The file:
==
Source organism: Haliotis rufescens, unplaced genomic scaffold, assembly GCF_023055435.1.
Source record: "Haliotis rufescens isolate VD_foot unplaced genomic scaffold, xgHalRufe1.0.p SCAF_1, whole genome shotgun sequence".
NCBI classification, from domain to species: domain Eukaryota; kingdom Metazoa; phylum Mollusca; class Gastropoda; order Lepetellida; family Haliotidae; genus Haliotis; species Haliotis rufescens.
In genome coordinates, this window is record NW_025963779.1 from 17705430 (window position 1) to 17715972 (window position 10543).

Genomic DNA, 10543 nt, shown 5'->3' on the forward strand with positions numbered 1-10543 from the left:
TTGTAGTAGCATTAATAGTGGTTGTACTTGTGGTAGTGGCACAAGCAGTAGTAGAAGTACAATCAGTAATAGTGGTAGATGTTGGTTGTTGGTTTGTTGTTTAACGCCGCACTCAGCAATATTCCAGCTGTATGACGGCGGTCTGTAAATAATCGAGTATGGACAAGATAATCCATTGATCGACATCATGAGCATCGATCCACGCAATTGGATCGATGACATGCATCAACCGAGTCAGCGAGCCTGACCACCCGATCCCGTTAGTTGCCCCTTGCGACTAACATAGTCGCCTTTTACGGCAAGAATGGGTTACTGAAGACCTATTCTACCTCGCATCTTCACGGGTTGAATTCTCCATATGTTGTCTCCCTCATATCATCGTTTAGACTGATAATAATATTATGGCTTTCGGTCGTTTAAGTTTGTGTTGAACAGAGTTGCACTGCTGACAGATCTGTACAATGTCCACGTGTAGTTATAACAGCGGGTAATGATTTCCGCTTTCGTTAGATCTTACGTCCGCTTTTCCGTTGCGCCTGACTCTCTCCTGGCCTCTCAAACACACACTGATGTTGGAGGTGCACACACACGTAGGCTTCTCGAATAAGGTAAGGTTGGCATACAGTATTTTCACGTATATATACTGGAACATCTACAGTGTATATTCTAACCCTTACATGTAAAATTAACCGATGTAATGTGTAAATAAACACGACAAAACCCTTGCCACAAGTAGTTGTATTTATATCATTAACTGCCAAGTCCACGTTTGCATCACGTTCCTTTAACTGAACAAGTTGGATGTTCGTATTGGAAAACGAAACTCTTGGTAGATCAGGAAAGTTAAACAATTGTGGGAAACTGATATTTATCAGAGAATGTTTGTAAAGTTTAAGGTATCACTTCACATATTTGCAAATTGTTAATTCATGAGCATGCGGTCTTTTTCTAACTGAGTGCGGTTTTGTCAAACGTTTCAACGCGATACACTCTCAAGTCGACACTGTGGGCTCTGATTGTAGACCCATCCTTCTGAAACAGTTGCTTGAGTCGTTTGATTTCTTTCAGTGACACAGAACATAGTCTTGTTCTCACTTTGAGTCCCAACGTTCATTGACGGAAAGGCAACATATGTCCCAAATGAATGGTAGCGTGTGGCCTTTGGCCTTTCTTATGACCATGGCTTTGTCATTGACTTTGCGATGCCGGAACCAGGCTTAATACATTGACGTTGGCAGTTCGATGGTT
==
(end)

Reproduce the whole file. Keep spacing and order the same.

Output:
Source organism: Haliotis rufescens, unplaced genomic scaffold, assembly GCF_023055435.1.
Source record: "Haliotis rufescens isolate VD_foot unplaced genomic scaffold, xgHalRufe1.0.p SCAF_1, whole genome shotgun sequence".
NCBI classification, from domain to species: domain Eukaryota; kingdom Metazoa; phylum Mollusca; class Gastropoda; order Lepetellida; family Haliotidae; genus Haliotis; species Haliotis rufescens.
In genome coordinates, this window is record NW_025963779.1 from 17705430 (window position 1) to 17715972 (window position 10543).

Genomic DNA, 10543 nt, shown 5'->3' on the forward strand with positions numbered 1-10543 from the left:
TTGTAGTAGCATTAATAGTGGTTGTACTTGTGGTAGTGGCACAAGCAGTAGTAGAAGTACAATCAGTAATAGTGGTAGATGTTGGTTGTTGGTTTGTTGTTTAACGCCGCACTCAGCAATATTCCAGCTGTATGACGGCGGTCTGTAAATAATCGAGTATGGACAAGATAATCCATTGATCGACATCATGAGCATCGATCCACGCAATTGGATCGATGACATGCATCAACCGAGTCAGCGAGCCTGACCACCCGATCCCGTTAGTTGCCCCTTGCGACTAACATAGTCGCCTTTTACGGCAAGAATGGGTTACTGAAGACCTATTCTACCTCGCATCTTCACGGGTTGAATTCTCCATATGTTGTCTCCCTCATATCATCGTTTAGACTGATAATAATATTATGGCTTTCGGTCGTTTAAGTTTGTGTTGAACAGAGTTGCACTGCTGACAGATCTGTACAATGTCCACGTGTAGTTATAACAGCGGGTAATGATTTCCGCTTTCGTTAGATCTTACGTCCGCTTTTCCGTTGCGCCTGACTCTCTCCTGGCCTCTCAAACACACACTGATGTTGGAGGTGCACACACACGTAGGCTTCTCGAATAAGGTAAGGTTGGCATACAGTATTTTCACGTATATATACTGGAACATCTACAGTGTATATTCTAACCCTTACATGTAAAATTAACCGATGTAATGTGTAAATAAACACGACAAAACCCTTGCCACAAGTAGTTGTATTTATATCATTAACTGCCAAGTCCACGTTTGCATCACGTTCCTTTAACTGAACAAGTTGGATGTTCGTATTGGAAAACGAAACTCTTGGTAGATCAGGAAAGTTAAACAATTGTGGGAAACTGATATTTATCAGAGAATGTTTGTAAAGTTTAAGGTATCACTTCACATATTTGCAAATTGTTAATTCATGAGCATGCGGTCTTTTTCTAACTGAGTGCGGTTTTGTCAAACGTTTCAACGCGATACACTCTCAAGTCGACACTGTGGGCTCTGATTGTAGACCCATCCTTCTGAAACAGTTGCTTGAGTCGTTTGATTTCTTTCAGTGACACAGAACATAGTCTTGTTCTCACTTTGAGTCCCAACGTTCATTGACGGAAAGGCAACATATGTCCCAAATGAATGGTAGCGTGTGGCCTTTGGCCTTTCTTATGACCATGGCTTTGTCATTGACTTTGCGATGCCGGAACCAGGCTTAATACATTGACGTTGGCAGTTCGATGGTT